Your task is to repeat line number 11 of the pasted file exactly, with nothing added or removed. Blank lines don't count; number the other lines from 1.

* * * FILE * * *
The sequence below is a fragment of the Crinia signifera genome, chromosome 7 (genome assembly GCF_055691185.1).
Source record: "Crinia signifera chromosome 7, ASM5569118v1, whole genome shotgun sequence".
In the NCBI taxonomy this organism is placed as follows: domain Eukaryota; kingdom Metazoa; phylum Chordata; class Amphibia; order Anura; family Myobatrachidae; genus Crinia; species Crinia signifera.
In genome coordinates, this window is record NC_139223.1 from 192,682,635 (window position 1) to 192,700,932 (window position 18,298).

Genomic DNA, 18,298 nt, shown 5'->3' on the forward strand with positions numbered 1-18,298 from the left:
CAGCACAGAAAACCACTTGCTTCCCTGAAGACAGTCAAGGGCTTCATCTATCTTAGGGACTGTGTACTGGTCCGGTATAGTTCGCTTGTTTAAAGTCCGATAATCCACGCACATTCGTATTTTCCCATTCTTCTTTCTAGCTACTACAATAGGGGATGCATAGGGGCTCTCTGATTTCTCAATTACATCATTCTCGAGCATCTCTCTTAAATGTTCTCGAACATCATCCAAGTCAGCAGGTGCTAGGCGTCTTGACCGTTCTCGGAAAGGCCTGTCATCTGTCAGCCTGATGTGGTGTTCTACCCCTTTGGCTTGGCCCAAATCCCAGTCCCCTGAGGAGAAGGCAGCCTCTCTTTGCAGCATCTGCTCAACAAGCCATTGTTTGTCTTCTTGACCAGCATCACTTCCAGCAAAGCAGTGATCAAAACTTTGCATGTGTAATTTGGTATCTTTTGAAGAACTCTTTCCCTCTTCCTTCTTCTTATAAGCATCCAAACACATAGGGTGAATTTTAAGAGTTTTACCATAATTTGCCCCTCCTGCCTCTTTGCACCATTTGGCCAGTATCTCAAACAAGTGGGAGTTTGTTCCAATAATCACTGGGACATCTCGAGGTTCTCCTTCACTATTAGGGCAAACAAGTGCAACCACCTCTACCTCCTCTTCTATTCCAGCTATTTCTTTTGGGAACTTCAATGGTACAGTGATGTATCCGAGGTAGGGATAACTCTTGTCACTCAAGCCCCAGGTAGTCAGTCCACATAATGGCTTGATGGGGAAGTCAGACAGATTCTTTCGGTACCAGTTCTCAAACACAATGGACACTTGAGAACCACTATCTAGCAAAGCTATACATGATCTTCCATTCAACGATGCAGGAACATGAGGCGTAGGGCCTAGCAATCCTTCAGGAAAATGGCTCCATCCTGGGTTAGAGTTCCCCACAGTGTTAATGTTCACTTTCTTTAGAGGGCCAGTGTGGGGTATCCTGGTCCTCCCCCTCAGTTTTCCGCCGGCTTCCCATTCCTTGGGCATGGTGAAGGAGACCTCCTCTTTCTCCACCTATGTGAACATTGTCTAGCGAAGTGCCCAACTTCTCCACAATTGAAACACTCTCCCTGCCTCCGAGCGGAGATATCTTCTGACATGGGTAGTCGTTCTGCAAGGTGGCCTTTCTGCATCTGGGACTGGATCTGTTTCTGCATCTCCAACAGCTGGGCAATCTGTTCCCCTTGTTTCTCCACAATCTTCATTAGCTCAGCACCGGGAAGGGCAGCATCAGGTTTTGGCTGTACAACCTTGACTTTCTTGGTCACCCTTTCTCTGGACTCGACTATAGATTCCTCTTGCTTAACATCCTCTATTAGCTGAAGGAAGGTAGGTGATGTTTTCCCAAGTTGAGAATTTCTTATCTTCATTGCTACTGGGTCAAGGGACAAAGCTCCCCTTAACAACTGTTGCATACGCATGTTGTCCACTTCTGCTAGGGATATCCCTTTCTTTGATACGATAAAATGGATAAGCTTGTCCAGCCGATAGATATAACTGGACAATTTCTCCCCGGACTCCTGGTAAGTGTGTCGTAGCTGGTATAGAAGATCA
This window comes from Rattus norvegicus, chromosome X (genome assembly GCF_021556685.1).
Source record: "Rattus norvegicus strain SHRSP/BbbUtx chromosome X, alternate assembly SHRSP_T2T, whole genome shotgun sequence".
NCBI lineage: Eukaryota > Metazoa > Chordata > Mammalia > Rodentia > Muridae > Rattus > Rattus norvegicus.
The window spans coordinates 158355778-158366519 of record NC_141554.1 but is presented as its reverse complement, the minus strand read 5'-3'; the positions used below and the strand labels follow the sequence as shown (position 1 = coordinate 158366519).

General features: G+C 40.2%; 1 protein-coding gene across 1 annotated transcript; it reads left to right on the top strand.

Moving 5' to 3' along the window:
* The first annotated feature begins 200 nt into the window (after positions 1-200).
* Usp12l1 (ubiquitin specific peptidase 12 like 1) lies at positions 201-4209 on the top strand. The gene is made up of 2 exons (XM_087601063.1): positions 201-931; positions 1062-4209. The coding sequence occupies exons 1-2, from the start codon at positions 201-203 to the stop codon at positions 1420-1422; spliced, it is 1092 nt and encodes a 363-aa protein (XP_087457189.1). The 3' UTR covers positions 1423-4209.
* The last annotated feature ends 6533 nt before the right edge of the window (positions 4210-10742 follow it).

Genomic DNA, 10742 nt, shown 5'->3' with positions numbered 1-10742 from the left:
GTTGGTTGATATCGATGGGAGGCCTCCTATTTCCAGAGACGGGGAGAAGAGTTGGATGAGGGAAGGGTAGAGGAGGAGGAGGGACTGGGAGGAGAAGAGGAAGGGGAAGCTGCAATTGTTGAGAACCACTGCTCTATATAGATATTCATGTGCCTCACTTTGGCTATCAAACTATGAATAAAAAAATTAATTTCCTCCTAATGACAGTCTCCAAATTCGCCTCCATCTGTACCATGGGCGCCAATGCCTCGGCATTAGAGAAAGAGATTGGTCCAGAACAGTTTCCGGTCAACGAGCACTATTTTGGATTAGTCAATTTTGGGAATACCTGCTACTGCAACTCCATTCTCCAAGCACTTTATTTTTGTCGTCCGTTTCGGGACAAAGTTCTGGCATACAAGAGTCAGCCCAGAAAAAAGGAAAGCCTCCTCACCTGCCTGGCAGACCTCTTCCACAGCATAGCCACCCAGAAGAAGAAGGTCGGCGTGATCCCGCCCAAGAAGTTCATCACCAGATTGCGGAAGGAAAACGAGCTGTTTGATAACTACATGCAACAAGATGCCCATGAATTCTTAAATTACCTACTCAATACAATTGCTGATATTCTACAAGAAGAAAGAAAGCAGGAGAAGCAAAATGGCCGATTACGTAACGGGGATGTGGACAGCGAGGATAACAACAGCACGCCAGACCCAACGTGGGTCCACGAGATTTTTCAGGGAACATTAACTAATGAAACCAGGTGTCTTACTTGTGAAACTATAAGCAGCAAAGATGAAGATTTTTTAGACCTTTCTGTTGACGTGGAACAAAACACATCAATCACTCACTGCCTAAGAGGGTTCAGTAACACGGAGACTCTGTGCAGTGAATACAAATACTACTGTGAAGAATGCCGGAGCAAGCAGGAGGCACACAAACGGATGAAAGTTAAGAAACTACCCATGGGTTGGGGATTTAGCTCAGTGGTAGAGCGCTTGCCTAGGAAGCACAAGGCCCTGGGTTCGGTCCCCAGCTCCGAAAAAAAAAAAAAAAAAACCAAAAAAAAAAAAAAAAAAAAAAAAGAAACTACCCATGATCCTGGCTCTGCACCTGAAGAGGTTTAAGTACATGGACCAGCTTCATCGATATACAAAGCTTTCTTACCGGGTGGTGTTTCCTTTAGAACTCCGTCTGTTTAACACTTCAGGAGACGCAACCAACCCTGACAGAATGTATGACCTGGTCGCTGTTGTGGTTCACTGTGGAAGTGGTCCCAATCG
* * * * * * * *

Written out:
General features: G+C 40.2%; 1 protein-coding gene across 1 annotated transcript; it reads left to right on the top strand.